AIDS TREATMENT NEWS Issue #204, August 5, 1994
During the last two years, new blood tests for HIV viral load have
increasingly been used in clinical trials and other scientific
research. There is great interest among researchers, as the early,
preliminary results of major studies are showing that changes in viral
load due to change in therapy can predict clinical benefit in
patients. Meanwhile, the tests are about to come into use (outside of
formal studies) in medical practice for individualizing patient care;
the challenge will be learning when to use them and how to interpret
the results. But it is widely agreed that a reliable blood test for
viral activity in the body -- if it can help predict which drugs will
be successful for a particular patient, as these tests do seem to do
-- could revolutionize HIV medicine by improving treatment with
existing drugs, as well as shortening the time required for new
treatments to be proven.
We believe that this development is more important than most
physicians, treatment activists, or even the scientists working with
the tests may realize, for the following reasons:
* Existing treatments do seem to work well at certain times for many
people. A scientifically validated way to guide each patient to the
best treatment for him or her could substantially improve patient
care now, without the need to wait for better drugs to become
* A reliable viral test would enable antiviral drugs -- and even some
immune-based and other kinds of therapies to be tested much more
rapidly and less expensively than under the current system. This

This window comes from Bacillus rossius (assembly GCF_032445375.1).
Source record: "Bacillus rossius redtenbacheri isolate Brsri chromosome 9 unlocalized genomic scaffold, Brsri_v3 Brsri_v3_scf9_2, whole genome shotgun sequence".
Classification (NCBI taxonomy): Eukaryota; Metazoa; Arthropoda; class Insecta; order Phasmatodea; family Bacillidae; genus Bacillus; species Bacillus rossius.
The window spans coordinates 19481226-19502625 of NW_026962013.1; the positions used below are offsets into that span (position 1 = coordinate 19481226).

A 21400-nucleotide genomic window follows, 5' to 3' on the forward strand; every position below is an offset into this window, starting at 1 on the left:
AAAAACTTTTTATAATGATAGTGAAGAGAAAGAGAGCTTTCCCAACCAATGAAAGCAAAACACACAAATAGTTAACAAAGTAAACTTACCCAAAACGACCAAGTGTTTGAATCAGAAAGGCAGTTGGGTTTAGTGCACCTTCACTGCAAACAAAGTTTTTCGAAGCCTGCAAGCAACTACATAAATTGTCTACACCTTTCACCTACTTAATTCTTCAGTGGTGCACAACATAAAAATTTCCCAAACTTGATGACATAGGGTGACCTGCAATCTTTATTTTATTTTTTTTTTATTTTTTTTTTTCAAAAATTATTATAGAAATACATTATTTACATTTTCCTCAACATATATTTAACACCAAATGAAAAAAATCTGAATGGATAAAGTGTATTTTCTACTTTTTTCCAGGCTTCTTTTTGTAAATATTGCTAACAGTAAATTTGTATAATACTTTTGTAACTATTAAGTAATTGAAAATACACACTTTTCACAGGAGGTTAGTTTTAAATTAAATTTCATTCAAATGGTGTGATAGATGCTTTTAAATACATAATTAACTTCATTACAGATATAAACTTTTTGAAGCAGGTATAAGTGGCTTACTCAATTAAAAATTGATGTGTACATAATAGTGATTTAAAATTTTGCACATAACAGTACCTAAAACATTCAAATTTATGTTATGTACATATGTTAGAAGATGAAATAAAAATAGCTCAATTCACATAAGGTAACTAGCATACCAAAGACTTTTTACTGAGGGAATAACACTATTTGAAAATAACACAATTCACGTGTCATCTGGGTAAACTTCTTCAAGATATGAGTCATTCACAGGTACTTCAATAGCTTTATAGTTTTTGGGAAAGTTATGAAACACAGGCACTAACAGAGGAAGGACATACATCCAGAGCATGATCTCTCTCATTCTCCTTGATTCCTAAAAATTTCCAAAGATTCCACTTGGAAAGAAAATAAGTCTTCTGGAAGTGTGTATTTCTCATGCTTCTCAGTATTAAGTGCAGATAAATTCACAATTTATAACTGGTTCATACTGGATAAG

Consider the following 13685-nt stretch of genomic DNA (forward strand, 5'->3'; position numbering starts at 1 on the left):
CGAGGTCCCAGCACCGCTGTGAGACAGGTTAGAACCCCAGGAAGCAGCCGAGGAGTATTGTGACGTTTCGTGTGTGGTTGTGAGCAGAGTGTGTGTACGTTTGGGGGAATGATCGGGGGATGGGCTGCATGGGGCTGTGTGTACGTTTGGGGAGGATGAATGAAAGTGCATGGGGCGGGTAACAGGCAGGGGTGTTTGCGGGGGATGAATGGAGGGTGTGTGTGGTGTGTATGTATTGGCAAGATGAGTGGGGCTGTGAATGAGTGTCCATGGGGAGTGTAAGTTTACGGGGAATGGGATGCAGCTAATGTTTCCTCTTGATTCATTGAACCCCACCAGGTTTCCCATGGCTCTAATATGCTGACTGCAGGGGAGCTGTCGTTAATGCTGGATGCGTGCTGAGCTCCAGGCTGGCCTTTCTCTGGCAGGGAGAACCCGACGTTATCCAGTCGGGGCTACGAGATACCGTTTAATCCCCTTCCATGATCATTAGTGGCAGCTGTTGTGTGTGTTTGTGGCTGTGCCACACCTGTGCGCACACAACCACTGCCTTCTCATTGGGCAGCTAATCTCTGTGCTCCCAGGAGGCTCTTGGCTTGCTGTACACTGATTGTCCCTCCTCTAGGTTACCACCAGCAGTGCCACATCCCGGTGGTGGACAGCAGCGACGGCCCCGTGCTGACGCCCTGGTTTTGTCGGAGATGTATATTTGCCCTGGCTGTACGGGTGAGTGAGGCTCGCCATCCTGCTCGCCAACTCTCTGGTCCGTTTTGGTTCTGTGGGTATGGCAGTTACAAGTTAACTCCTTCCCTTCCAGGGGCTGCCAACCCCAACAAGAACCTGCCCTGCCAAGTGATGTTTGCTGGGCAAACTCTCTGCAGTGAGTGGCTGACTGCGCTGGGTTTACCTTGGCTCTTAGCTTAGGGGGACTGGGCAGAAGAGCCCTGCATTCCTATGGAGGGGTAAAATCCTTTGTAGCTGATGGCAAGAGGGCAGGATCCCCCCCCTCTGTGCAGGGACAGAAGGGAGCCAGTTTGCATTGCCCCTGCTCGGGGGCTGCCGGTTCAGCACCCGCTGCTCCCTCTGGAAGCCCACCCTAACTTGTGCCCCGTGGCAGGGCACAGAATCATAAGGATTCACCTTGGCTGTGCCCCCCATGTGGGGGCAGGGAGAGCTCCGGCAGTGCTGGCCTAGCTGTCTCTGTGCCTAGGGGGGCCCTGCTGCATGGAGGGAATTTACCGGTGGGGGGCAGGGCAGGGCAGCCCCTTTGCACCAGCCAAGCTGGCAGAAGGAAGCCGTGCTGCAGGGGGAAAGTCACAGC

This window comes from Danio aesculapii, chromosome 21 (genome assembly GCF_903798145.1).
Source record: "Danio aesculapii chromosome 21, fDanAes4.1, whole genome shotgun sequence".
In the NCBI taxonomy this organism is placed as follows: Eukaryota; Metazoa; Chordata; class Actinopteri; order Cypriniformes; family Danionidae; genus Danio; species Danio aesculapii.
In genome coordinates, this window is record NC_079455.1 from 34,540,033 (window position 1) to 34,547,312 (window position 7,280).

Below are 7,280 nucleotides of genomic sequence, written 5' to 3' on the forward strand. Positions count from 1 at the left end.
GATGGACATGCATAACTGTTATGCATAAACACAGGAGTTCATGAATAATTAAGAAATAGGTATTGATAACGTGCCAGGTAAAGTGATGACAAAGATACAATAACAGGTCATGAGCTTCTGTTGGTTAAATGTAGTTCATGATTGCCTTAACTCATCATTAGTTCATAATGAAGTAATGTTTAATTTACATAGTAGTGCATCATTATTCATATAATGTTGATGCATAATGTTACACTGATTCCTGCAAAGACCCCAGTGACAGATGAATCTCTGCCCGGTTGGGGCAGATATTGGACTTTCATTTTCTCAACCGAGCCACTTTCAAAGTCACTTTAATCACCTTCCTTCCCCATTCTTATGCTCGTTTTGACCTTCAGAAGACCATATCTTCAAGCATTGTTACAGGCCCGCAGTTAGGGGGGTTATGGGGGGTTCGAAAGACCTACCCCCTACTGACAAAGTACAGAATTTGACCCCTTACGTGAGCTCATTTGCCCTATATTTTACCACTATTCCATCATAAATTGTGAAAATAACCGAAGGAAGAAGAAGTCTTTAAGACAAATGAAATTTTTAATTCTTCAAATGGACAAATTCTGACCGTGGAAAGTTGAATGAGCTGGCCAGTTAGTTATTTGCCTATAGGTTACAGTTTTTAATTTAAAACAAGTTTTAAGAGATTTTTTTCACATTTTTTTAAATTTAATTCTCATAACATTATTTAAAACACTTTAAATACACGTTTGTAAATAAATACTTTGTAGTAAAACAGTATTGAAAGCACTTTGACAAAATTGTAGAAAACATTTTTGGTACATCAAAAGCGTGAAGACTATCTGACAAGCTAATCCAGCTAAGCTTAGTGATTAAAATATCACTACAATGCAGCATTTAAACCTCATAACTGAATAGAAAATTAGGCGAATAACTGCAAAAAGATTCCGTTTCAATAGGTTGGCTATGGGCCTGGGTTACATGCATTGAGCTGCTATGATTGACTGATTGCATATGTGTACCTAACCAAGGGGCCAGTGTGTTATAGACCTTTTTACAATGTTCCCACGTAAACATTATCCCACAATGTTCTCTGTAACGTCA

should greatly shorten the time required to make better treatments
Now it usually takes years, and hundreds (if not thousands) of
patients to show that an AIDS treatment improves survival, or reduces
the number of opportunistic infections. In contrast, blood tests often
show clear results in weeks, and relatively few patients may be enough
to produce statistical proof. But first, it must be shown that a
decrease in viral load caused by a change in drug therapy indicates a
real benefit for the patient.
* "Alternative" treatments -- those without a rich, well- connected
institution behind them -- could also be tested scientifically,
perhaps in small, community-based studies. Those which are worthless
can be discarded, and those which are found to be effective can be
targeted to the particular patients most likely to benefit.
* Similarly, traditional medicines being used around the world in HIV
treatment could be screened with these tests, potentially making
effective treatment available for the first time for millions of
people who cannot obtain high- priced pharmaceuticals. At the same
time, validating traditional remedies may provide new options to
improve treatment for those who already have access to conventional
* We believe that the biggest obstacle to AIDS treatment development,
the major reason it has not been productive, is that the combination
of high regulatory hurdles and lack of national will has made it
impossible for low-priority treatment ideas, those with only a few
champions and little or no industry or government support, to begin
to be tested so that they can build credibility if they work. Since
most major medical advances start as low-priority ideas, and prove
themselves through a series of surprises, the current system --